Here come the Vikings again, bringing beautiful gifts
OFFICIAL PRESS RELEASE
Secret Servicee Publicity
With their new extended play (EP) record Til Nord (Northward), the legendary Norwegian folk rockers of Gåte have achieved a stunning transformation. The band from Trøndelag, the area surrounding the ancient west coast port city of Trondheim, is delivering an emotive, epic collection of tracks revisiting some of their own classics and adding a new track as a taste of great things to come. With their new release, they are delving even deeper into the musical past of Norway, with a contemporary approach. “Kjærleik” (“Love”) is the first single on the album.
In Gåte’s owns words: “‘Kjærleik’ is a song that urges those who love each other to act with honor, pride, and kindness. It’s about trust and the opportunity to reveal oneself, to regard one another as a gift but not a possession. If these elements are fulfilled, love can make people flourish. At the same time, it is a song that tells how limiting a relationship can be if sustaining elements of love are absent.”
What Gåte has done to their songs is both breathtakingly bold and amazing to hear. The first single and opening track “Kjærleik” is the perfect example of how they have reimagined their sound. Taking away keyboards, electric guitar, and rock drumming, Gåte has added an archaic percussion style and used acoustic instrumentation.
Gunnhild Sundli, whose exceptional vocals played a major role in catapulting the band to stardom in Norway, has stripped out some of the technical complexity from her singing style and placed emphasis on folk attitude and expression. In stylistic terms, we see a shift from their energetic folk rock to a darker, more down-to-earth, Norse-atmospheric folk expression. Yet the Gåte musicians remain true to themselves, even when exploring new possibilities within a musical territory pioneered by their compatriots Warduna and Faeroese singer Eivør Pálsdóttir, among others.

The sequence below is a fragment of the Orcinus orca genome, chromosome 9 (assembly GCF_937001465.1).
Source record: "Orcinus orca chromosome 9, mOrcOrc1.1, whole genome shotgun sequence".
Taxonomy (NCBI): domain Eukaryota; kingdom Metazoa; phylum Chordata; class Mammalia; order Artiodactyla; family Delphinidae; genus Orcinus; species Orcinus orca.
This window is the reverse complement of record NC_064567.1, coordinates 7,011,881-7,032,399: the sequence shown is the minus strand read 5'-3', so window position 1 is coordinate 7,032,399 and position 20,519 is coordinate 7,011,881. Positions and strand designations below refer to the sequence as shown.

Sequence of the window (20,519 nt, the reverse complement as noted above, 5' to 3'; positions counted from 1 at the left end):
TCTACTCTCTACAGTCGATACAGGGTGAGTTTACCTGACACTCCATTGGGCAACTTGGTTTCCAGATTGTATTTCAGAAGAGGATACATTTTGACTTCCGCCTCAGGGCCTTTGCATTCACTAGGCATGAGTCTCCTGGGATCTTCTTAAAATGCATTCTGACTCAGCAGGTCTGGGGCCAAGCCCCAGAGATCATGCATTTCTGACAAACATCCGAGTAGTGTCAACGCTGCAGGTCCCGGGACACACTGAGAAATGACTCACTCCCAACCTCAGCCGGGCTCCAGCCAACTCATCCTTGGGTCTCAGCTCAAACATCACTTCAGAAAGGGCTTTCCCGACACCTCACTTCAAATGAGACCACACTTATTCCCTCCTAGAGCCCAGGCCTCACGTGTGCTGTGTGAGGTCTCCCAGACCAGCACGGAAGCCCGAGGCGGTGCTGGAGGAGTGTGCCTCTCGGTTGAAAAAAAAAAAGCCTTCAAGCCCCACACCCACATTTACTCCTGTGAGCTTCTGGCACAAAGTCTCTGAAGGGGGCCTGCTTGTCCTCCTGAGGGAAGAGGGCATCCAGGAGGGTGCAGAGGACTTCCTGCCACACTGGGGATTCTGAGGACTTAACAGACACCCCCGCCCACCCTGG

Playing the old and the new version of “Kjærleik” back-to-back demonstrates that the original version remains an outstanding piece, while the reworking offers a fresh perspective with an amazing effect. Both clearly have the stamp of Gåte and revolve around a traditional axis given a modern reinterpretation.
Gåte, which means “riddle,” was founded in 1999 by violin player and keyboardist Sveinung Sundli, who recruited his sister Gunnhild as the group’s singer. Sveinung’s violin and Gunnhild’s folk song technique “kveding” brought a firm base in traditional music to their sound, which was complemented and contrasted by modern bass, drums, and electric guitars. The resulting folk rock sound blew both minds and ears of listeners. With the self-titled EPs Gåte in 2001 and 2002 and their debut album, Jygri (2002), the band exploded onto Norway’s music scene. Their records and celebrated live performances won them the coveted Spellemannpris, the Norwegian equivalent to a Grammy, for best new band and they stormed the charts. With their second album, Iselilja (2004), Gåte started to gain international recognition, but singer Gunnhild Sundli then moved on to pursue another successful career path. The group went into a hiatus at this time, but with their massive success in Norway, they still managed to enter the charts with their live album Liva (2006) while in hiatus.
During their absence, the reputation of Gåte kept growing, as no other band was able to fill the gap they had left behind. When out of the blue the band announced a tour and returned in 2017, venues sold out at record speed. With their third album, Svevn (2018), they again underlined their exceptional status and musical prowess.
Now, instead of comfortably resting on their well-deserved laurels, the band that has always been eager to break new ground and expand their artistic horizon, dares to explore a fascinating new path, as illustrated by Til Nord. At the beginning of an exciting journey into the uncharted corners of Nordic folk, Gåte is standing firmly on home ground, as they present yet another stunning masterpiece in musical innovation. Here come the Vikings again, and this time they bring beautiful gifts.
Stream the official audio/video release of “Kjærleik” at: orcd.co/kjaerleik
Learn more about Gåte at their website: gaate-music.com
This article originally appeared in the April 9, 2021, issue of The Norwegian American. To subscribe, visit SUBSCRIBE or call us at (206) 784-4617.